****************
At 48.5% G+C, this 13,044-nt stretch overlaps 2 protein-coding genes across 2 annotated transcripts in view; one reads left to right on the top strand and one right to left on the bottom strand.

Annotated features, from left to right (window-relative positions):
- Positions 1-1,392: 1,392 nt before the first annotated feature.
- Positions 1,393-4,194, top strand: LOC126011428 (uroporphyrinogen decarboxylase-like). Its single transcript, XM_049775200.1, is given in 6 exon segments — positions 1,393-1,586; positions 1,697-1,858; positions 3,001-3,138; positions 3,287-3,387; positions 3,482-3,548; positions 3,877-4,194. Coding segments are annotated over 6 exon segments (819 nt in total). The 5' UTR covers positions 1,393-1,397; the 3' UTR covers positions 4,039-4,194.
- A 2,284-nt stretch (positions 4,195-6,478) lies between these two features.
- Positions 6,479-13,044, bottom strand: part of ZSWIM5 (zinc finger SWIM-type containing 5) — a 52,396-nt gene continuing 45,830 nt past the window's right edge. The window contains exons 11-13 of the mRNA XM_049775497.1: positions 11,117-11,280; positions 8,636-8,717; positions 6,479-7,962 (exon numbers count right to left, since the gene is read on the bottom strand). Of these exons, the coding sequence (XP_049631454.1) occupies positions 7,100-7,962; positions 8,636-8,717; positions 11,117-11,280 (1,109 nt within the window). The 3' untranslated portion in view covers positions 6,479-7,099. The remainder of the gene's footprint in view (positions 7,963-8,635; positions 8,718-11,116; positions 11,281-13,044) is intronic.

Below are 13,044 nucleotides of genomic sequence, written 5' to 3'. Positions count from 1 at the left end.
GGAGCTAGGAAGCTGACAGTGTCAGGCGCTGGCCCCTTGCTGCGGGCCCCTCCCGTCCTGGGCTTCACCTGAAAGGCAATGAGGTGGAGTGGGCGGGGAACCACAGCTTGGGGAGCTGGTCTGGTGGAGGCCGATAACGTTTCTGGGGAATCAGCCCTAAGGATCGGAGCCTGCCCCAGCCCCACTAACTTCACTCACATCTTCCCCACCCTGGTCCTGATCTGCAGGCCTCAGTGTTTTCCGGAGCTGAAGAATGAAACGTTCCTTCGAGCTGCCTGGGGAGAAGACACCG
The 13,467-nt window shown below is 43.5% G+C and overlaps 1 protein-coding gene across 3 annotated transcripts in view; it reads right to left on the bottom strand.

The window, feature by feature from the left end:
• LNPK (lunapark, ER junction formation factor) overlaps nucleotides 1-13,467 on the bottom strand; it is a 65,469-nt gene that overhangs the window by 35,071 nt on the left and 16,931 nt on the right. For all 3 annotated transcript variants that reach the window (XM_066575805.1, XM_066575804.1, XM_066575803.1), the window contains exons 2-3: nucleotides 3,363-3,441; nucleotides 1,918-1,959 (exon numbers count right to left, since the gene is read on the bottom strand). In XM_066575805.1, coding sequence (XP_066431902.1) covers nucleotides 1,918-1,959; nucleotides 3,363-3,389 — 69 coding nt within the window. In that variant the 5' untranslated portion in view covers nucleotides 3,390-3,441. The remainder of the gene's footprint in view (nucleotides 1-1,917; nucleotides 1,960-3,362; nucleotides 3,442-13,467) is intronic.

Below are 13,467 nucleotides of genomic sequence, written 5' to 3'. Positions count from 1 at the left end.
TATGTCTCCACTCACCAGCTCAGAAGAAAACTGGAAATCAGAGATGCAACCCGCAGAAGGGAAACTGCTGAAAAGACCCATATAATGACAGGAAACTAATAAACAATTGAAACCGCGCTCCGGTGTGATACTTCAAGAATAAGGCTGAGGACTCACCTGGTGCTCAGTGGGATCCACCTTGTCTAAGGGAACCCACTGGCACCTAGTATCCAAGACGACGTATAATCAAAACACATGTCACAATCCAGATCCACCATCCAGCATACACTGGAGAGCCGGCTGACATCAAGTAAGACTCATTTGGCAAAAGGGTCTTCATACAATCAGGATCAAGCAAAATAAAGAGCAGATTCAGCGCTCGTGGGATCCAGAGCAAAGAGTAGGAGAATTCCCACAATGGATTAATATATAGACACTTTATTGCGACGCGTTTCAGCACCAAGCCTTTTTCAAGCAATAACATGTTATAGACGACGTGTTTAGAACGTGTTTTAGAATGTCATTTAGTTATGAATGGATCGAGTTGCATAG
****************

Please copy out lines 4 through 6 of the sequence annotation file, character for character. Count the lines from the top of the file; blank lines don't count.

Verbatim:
- Positions 1,393-4,194, top strand: LOC126011428 (uroporphyrinogen decarboxylase-like). Its single transcript, XM_049775200.1, is given in 6 exon segments — positions 1,393-1,586; positions 1,697-1,858; positions 3,001-3,138; positions 3,287-3,387; positions 3,482-3,548; positions 3,877-4,194. Coding segments are annotated over 6 exon segments (819 nt in total). The 5' UTR covers positions 1,393-1,397; the 3' UTR covers positions 4,039-4,194.
- A 2,284-nt stretch (positions 4,195-6,478) lies between these two features.
- Positions 6,479-13,044, bottom strand: part of ZSWIM5 (zinc finger SWIM-type containing 5) — a 52,396-nt gene continuing 45,830 nt past the window's right edge. The window contains exons 11-13 of the mRNA XM_049775497.1: positions 11,117-11,280; positions 8,636-8,717; positions 6,479-7,962 (exon numbers count right to left, since the gene is read on the bottom strand). Of these exons, the coding sequence (XP_049631454.1) occupies positions 7,100-7,962; positions 8,636-8,717; positions 11,117-11,280 (1,109 nt within the window). The 3' untranslated portion in view covers positions 6,479-7,099. The remainder of the gene's footprint in view (positions 7,963-8,635; positions 8,718-11,116; positions 11,281-13,044) is intronic.